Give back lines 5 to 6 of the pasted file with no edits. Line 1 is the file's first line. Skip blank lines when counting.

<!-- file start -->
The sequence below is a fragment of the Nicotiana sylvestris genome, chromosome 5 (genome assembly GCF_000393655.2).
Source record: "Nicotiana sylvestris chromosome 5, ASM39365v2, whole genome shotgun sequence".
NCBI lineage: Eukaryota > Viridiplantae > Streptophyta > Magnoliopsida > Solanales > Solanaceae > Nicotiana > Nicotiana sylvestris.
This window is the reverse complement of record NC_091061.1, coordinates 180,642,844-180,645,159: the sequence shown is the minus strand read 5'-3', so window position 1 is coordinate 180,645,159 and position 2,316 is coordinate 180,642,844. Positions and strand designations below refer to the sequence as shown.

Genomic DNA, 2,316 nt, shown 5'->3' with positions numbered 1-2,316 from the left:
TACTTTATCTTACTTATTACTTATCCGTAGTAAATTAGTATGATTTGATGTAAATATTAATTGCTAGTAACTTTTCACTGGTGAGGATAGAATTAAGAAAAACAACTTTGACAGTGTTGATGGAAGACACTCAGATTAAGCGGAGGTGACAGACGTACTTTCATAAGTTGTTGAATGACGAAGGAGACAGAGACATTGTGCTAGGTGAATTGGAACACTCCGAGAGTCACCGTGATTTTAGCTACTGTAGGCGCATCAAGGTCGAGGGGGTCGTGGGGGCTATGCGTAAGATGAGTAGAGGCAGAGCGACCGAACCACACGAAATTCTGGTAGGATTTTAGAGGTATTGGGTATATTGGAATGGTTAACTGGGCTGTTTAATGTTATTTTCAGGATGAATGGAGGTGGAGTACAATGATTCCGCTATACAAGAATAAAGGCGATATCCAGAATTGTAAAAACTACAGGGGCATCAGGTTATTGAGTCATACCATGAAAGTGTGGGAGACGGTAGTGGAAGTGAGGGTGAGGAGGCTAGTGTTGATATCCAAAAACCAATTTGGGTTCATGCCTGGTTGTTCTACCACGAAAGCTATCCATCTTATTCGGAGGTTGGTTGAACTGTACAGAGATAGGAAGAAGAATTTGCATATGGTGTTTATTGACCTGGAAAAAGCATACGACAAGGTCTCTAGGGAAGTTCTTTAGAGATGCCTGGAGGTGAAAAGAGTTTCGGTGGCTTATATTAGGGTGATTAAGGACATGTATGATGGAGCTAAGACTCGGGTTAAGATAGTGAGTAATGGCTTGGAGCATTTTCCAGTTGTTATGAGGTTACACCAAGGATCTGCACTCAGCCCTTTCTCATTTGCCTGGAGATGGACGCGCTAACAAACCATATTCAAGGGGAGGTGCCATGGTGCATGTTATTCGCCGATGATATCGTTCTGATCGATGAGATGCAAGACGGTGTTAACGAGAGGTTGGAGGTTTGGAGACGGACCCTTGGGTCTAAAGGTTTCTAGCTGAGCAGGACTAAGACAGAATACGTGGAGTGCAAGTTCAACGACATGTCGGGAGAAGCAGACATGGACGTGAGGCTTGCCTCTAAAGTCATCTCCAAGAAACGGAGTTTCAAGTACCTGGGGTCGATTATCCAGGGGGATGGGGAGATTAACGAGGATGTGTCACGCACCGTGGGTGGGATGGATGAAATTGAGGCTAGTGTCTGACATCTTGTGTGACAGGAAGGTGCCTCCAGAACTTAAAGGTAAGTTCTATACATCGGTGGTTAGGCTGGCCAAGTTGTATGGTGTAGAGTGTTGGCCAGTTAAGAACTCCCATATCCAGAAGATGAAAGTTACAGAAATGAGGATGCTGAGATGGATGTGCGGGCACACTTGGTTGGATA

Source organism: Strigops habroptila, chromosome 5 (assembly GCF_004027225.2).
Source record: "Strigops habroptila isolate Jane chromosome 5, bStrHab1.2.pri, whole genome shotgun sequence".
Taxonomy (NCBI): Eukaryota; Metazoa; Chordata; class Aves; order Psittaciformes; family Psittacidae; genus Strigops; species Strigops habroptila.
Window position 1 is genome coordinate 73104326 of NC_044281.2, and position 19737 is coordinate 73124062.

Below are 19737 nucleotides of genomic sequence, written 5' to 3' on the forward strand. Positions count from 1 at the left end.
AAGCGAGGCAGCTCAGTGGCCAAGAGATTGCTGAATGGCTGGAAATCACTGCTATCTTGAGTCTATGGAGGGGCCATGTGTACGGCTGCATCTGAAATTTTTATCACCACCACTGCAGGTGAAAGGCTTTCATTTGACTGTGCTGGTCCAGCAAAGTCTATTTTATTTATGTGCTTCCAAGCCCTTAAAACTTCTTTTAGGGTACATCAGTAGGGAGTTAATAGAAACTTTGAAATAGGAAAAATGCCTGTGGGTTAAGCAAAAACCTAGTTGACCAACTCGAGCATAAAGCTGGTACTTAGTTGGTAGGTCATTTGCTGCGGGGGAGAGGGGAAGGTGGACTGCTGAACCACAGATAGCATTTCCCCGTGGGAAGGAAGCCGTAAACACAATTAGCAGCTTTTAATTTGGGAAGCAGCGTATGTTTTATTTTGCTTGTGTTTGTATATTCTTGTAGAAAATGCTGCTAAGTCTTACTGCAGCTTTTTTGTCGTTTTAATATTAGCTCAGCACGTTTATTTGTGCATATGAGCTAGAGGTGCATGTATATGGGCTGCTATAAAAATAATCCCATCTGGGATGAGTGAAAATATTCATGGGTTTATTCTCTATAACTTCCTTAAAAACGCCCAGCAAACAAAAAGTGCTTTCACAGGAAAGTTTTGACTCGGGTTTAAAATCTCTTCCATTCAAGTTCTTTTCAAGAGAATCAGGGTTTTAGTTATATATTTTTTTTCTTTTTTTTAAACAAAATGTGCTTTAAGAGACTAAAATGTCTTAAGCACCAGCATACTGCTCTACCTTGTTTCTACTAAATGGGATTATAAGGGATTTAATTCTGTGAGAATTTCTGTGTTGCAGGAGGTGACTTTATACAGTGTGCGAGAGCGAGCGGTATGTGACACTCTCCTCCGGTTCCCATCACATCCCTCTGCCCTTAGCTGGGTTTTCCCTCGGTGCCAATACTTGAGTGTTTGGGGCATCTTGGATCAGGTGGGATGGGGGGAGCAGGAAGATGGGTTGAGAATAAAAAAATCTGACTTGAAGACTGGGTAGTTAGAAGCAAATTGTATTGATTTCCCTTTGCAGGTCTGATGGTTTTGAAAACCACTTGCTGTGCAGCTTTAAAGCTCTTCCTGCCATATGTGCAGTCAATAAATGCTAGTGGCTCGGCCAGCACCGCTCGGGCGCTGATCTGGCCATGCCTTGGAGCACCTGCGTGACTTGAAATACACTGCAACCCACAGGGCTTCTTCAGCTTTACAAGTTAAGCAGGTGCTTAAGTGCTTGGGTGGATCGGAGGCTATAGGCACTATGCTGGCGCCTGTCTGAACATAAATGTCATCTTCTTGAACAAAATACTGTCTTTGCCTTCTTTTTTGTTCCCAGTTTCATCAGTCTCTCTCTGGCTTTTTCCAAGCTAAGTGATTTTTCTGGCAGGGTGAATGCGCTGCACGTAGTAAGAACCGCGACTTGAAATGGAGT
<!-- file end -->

Genomic DNA, 2,316 nt, shown 5'->3' with positions numbered 1-2,316 from the left:
TACTTTATCTTACTTATTACTTATCCGTAGTAAATTAGTATGATTTGATGTAAATATTAATTGCTAGTAACTTTTCACTGGTGAGGATAGAATTAAGAAAAACAACTTTGACAGTGTTGATGGAAGACACTCAGATTAAGCGGAGGTGACAGACGTACTTTCATAAGTTGTTGAATGACGAAGGAGACAGAGACATTGTGCTAGGTGAATTGGAACACTCCGAGAGTCACCGTGATTTTAGCTACTGTAGGCGCATCAAGGTCGAGGGGGTCGTGGGGGCTATGCGTAAGATGAGTAGAGGCAGAGCGACCGAACCACACGAAATTCTGGTAGGATTTTAGAGGTATTGGGTATATTGGAATGGTTAACTGGGCTGTTTAATGTTATTTTCAGGATGAATGGAGGTGGAGTACAATGATTCCGCTATACAAGAATAAAGGCGATATCCAGAATTGTAAAAACTACAGGGGCATCAGGTTATTGAGTCATACCATGAAAGTGTGGGAGACGGTAGTGGAAGTGAGGGTGAGGAGGCTAGTGTTGATATCCAAAAACCAATTTGGGTTCATGCCTGGTTGTTCTACCACGAAAGCTATCCATCTTATTCGGAGGTTGGTTGAACTGTACAGAGATAGGAAGAAGAATTTGCATATGGTGTTTATTGACCTGGAAAAAGCATACGACAAGGTCTCTAGGGAAGTTCTTTAGAGATGCCTGGAGGTGAAAAGAGTTTCGGTGGCTTATATTAGGGTGATTAAGGACATGTATGATGGAGCTAAGACTCGGGTTAAGATAGTGAGTAATGGCTTGGAGCATTTTCCAGTTGTTATGAGGTTACACCAAGGATCTGCACTCAGCCCTTTCTCATTTGCCTGGAGATGGACGCGCTAACAAACCATATTCAAGGGGAGGTGCCATGGTGCATGTTATTCGCCGATGATATCGTTCTGATCGATGAGATGCAAGACGGTGTTAACGAGAGGTTGGAGGTTTGGAGACGGACCCTTGGGTCTAAAGGTTTCTAGCTGAGCAGGACTAAGACAGAATACGTGGAGTGCAAGTTCAACGACATGTCGGGAGAAGCAGACATGGACGTGAGGCTTGCCTCTAAAGTCATCTCCAAGAAACGGAGTTTCAAGTACCTGGGGTCGATTATCCAGGGGGATGGGGAGATTAACGAGGATGTGTCACGCACCGTGGGTGGGATGGATGAAATTGAGGCTAGTGTCTGACATCTTGTGTGACAGGAAGGTGCCTCCAGAACTTAAAGGTAAGTTCTATACATCGGTGGTTAGGCTGGCCAAGTTGTATGGTGTAGAGTGTTGGCCAGTTAAGAACTCCCATATCCAGAAGATGAAAGTTACAGAAATGAGGATGCTGAGATGGATGTGCGGGCACACTTGGTTGGATA